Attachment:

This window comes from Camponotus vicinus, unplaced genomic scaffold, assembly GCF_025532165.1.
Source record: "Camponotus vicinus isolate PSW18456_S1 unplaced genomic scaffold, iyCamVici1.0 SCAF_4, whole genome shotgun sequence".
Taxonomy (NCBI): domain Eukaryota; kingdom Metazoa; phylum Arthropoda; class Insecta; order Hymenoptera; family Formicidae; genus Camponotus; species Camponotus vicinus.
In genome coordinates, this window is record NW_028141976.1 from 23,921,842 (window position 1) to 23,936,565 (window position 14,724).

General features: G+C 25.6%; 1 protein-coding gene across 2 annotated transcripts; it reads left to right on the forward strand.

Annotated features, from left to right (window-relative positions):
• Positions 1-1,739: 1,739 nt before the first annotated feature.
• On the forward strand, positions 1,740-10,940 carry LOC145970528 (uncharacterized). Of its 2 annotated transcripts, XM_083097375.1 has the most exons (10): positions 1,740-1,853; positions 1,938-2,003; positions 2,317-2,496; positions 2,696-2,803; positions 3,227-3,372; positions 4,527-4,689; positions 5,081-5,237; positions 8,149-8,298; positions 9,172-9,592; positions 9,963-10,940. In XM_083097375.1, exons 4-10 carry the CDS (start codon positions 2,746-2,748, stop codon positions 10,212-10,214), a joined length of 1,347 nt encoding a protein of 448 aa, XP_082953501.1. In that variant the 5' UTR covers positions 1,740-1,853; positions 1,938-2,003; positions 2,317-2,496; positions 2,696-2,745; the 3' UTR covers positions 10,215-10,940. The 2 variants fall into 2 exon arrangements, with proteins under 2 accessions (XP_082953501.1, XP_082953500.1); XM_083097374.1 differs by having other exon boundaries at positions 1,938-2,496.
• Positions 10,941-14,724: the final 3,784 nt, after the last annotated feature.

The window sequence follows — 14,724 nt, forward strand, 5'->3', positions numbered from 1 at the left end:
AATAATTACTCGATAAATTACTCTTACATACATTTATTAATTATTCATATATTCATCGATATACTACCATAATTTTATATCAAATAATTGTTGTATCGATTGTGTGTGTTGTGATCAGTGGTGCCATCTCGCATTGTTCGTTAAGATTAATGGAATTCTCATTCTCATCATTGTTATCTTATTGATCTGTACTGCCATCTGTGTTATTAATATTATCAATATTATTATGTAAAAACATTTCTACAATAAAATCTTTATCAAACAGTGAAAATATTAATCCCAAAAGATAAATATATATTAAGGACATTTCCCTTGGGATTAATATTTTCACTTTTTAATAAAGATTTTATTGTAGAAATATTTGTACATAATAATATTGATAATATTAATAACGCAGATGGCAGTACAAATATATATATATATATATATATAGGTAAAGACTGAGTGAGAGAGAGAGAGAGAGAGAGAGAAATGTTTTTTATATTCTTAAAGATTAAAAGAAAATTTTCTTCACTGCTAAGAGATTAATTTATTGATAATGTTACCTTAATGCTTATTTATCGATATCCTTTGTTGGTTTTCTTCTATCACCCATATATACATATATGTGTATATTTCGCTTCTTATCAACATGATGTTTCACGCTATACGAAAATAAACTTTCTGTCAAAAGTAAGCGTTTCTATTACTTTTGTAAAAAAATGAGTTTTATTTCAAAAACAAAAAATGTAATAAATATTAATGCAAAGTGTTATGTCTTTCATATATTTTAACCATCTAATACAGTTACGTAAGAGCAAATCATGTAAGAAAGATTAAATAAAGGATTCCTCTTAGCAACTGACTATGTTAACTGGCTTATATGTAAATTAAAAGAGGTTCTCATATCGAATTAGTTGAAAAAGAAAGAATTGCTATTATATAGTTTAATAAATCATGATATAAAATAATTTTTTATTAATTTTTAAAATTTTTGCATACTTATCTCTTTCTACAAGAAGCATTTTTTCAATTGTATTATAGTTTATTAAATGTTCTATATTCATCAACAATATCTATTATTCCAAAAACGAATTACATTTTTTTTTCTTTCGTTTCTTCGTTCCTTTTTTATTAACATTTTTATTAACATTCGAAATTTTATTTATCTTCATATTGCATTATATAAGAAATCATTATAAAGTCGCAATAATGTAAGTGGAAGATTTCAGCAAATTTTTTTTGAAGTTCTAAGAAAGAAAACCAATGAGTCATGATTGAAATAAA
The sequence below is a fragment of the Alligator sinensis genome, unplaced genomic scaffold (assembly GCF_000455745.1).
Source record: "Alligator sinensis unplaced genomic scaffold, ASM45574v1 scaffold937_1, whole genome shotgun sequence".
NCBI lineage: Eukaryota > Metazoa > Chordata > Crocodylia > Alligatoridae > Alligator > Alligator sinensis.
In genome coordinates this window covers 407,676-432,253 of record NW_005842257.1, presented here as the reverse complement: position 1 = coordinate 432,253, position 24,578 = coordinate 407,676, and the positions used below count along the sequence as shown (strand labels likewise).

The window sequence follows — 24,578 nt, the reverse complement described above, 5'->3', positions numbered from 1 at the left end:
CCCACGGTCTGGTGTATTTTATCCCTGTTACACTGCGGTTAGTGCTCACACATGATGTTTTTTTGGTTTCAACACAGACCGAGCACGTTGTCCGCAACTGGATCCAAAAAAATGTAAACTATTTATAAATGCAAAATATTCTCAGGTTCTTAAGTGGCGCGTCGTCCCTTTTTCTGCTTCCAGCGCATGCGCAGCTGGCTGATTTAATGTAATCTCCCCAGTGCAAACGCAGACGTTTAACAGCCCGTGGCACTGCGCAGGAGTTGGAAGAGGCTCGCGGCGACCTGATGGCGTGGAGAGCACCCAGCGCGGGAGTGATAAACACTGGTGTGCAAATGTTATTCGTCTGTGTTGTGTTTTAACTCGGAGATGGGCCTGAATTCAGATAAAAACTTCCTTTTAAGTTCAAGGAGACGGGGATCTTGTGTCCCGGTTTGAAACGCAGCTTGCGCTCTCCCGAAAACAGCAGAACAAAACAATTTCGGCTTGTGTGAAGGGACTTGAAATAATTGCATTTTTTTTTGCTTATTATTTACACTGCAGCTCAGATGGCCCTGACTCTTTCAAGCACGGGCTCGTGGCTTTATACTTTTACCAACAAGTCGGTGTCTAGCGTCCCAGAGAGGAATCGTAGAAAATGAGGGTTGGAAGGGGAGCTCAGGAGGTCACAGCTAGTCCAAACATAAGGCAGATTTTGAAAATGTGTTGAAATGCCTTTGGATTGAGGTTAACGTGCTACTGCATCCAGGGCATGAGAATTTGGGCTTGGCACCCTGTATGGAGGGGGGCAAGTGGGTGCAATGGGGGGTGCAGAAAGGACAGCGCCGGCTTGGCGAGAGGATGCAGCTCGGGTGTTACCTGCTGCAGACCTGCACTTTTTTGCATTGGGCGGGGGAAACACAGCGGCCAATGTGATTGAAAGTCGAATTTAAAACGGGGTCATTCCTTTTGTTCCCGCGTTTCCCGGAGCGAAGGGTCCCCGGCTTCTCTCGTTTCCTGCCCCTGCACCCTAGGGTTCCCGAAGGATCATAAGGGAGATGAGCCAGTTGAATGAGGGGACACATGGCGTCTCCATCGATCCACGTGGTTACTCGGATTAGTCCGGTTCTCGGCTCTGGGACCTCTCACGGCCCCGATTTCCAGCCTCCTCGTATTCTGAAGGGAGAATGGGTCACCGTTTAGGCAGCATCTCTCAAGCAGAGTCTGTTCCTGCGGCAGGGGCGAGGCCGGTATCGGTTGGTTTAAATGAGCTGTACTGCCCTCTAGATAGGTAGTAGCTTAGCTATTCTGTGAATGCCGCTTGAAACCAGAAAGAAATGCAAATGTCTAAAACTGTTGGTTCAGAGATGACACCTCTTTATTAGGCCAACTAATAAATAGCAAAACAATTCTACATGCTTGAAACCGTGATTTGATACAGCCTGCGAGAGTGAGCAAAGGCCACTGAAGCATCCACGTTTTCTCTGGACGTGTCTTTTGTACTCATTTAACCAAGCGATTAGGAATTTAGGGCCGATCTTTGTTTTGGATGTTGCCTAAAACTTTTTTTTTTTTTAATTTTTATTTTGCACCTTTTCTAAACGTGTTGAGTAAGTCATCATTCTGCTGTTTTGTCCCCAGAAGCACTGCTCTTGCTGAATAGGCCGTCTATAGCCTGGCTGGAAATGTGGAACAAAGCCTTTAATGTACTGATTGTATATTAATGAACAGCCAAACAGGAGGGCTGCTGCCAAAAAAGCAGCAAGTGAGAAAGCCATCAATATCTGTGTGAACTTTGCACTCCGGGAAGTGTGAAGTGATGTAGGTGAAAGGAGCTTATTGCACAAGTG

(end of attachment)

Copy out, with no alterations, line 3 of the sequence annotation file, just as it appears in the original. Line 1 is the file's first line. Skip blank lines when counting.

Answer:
Taxonomy (NCBI): domain Eukaryota; kingdom Metazoa; phylum Arthropoda; class Insecta; order Hymenoptera; family Formicidae; genus Camponotus; species Camponotus vicinus.